Showing posts from November, 2009

Mojave Day trip to Amboy Crater

If you find yourself on the way out to Mojave National Preserve, going to or from Arizona on I-40 or Route 66, or just feeling up for an adventure, check out Amboy Crater, and the surrounding lava formations. Just don't upset the habitat of the endangered Mojave fringe-toed lizard , which prefers the sands around lava fields in the area. You can climb the crater and take in the view from the rim. It's an easy 30-45 minute hike to the crater from the parking lot just off the 66.

Solar Energy Development in the Mojave

Why Renewable Energy Requires A Thoughtful and Balanced Approach in the Desert Even though desert plants and animals are a tough bunch, climate change is still a threat to the desert as much as it is to the polar ice caps. Wildlife in the deserts are so uniquely adapted and have balanced their ecosystem in such hostile conditions that even slight changes can be disruptive. The struggle between desert wildlife and the harsh conditions it contends with year-round is a reason to respect Mojave, where everyday of survival is a triumph. Consider how hot it can get in the Victor Valley on an average summer day? Anywhere from 95-112 degrees F, right? The temperatures are even higher closer to the ground in the desert, so if you are a desert tortoise, leopard lizard or a fledgling desert shrub you face temperatures that can reach 140 degrees F (or 60 degrees Celsius). So what difference does a little bit of global warming make? One recent study funded by the National Science Foundatio

Google Trash in the Victor Valley

Why do the denizens of Victor Valley cities trash their surroundings? I noticed last weekend at the shopping center on Mariposa Road in Victorville with the movie theaters, Michael's crafts, and the Red Robin, and plastic bags and newspapers swirled about the parking lot. The trash clearly was not the result of a singly windy day, but had accumulated over the course of days if not weeks. When did the shopping center and its patrons become so complacent? Sadly, this is the state of the entire Victor Valley. Look around at the empty lots and parking lots when you're going down Bear Valley Road, or Cottonwood Avenue. Look at the plastic bags and other litter blanketing the open desert and wrapping around the Creosote and Sage bushes. If you're sitting at the computer but cannot remember seeing the trash, open up Google Maps and use the "street view" function. You can probably check out any open desert lot near you, but if you need an example check out 15840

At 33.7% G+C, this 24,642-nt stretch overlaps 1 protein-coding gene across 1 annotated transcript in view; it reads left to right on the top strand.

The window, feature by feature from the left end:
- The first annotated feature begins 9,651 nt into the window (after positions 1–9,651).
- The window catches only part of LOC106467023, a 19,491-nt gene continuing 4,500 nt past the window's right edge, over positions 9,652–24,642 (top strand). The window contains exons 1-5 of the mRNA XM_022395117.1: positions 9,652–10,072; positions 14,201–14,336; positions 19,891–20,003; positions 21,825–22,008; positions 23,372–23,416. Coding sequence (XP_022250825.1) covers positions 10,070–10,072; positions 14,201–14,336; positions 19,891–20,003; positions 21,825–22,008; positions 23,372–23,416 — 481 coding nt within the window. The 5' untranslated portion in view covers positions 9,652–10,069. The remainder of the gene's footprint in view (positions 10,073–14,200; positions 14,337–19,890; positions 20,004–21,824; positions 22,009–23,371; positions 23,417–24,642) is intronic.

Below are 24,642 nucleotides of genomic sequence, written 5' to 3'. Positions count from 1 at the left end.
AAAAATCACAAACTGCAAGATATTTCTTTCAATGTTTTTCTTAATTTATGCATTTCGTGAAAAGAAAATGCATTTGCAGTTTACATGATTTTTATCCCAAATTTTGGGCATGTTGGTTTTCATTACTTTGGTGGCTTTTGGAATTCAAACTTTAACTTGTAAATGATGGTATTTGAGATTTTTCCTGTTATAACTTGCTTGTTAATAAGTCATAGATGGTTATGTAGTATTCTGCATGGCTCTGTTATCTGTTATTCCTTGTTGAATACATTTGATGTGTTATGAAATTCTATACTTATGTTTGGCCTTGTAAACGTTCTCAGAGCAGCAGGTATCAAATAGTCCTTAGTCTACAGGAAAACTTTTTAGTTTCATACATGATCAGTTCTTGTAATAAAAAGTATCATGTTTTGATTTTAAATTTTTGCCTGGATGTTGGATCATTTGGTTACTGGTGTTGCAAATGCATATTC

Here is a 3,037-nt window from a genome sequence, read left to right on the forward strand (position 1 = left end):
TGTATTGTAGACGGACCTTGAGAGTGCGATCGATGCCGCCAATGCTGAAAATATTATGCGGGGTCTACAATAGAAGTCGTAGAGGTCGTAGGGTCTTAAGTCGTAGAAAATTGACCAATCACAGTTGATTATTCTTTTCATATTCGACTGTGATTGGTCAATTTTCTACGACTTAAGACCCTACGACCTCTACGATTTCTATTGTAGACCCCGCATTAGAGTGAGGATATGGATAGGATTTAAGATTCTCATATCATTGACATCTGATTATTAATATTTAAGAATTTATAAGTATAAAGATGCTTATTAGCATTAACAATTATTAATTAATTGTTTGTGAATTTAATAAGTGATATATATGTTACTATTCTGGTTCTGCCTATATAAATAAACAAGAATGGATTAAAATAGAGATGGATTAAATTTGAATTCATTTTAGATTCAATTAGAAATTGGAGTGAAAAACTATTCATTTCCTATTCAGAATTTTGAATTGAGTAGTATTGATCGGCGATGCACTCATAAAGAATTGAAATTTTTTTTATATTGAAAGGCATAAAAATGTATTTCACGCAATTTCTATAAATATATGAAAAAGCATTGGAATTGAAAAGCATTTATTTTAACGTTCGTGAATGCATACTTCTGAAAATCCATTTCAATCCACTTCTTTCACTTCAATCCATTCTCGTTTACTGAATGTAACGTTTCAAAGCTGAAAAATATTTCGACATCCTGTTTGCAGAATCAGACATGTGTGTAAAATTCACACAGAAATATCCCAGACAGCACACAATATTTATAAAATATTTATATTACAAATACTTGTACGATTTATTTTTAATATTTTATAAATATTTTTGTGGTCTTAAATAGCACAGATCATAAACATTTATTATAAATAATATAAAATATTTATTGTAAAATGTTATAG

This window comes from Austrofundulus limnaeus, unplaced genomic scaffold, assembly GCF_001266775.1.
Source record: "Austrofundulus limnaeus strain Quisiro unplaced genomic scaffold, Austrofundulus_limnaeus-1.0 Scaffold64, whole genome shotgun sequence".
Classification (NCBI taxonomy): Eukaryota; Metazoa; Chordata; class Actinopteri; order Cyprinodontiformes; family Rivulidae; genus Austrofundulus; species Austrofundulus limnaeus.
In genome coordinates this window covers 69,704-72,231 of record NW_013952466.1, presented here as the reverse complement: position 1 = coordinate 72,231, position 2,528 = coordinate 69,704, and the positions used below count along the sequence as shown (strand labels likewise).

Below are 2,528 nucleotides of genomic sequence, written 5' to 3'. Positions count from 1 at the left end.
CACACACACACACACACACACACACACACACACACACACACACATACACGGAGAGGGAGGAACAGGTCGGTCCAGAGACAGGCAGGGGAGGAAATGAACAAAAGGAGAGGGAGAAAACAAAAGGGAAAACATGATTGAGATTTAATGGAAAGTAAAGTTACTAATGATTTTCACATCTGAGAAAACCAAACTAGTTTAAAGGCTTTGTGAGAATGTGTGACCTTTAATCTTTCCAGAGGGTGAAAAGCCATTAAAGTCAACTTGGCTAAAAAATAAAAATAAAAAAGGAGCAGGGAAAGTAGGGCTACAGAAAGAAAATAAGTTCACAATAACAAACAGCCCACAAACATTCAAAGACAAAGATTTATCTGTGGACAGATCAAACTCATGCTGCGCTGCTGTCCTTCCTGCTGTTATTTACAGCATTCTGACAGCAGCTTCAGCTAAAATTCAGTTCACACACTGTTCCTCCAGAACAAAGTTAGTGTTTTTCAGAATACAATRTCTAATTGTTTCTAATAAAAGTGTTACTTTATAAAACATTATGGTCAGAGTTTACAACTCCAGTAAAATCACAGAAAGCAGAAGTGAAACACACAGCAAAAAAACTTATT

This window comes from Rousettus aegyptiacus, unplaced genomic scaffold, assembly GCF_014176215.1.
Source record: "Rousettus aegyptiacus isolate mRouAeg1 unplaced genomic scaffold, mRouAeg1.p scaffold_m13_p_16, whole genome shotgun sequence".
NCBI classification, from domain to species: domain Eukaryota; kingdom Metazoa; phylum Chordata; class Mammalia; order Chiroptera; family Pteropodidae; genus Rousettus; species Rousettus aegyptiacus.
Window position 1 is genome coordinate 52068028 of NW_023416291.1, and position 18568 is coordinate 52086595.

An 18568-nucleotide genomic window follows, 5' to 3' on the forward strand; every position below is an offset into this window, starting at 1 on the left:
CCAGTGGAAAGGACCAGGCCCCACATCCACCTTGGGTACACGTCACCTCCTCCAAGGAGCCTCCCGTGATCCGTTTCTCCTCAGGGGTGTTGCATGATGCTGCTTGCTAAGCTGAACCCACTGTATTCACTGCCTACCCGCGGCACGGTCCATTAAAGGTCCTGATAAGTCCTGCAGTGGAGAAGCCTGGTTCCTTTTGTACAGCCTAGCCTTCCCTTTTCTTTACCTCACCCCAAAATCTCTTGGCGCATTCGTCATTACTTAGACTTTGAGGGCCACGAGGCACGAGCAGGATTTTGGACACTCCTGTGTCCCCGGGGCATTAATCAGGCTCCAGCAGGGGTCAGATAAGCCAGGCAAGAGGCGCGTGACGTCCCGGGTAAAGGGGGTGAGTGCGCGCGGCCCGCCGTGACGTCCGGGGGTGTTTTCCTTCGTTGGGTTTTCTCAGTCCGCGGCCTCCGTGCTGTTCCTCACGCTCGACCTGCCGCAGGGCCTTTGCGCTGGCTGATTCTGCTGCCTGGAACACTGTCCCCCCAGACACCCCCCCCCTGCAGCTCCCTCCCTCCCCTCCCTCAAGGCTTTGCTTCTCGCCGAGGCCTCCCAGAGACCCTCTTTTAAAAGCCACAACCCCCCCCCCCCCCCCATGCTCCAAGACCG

Preserving Inspiration

Open Space. When was the last time you saw some? I'm not talking about the park down the street, or a good spot to park your car at the grocery store. When was the last time you could look around you and not see another sign of human beings or hear them or their creations. No car or train noises, no garbage or roads, signs or sounds. If you drive East from Los Angeles on Interstate 10 or 15, into the middle of the Mojave Desert, you'll find the start of the journey required to find some of the best open space left in America. The Mojave is a wilderness that has challenged generations of Americans; starting with American Indians and including economic migrants from the Mid-West during the Great Depression, it has tested the mettle of strong-willed miners, and provided an open canvas for daring test pilots.  Generations of Americans have smelled the sagebrush warning them that a rare rain shower was nearby;  gazed at the blankets of wildflowers that appear in spring;  sta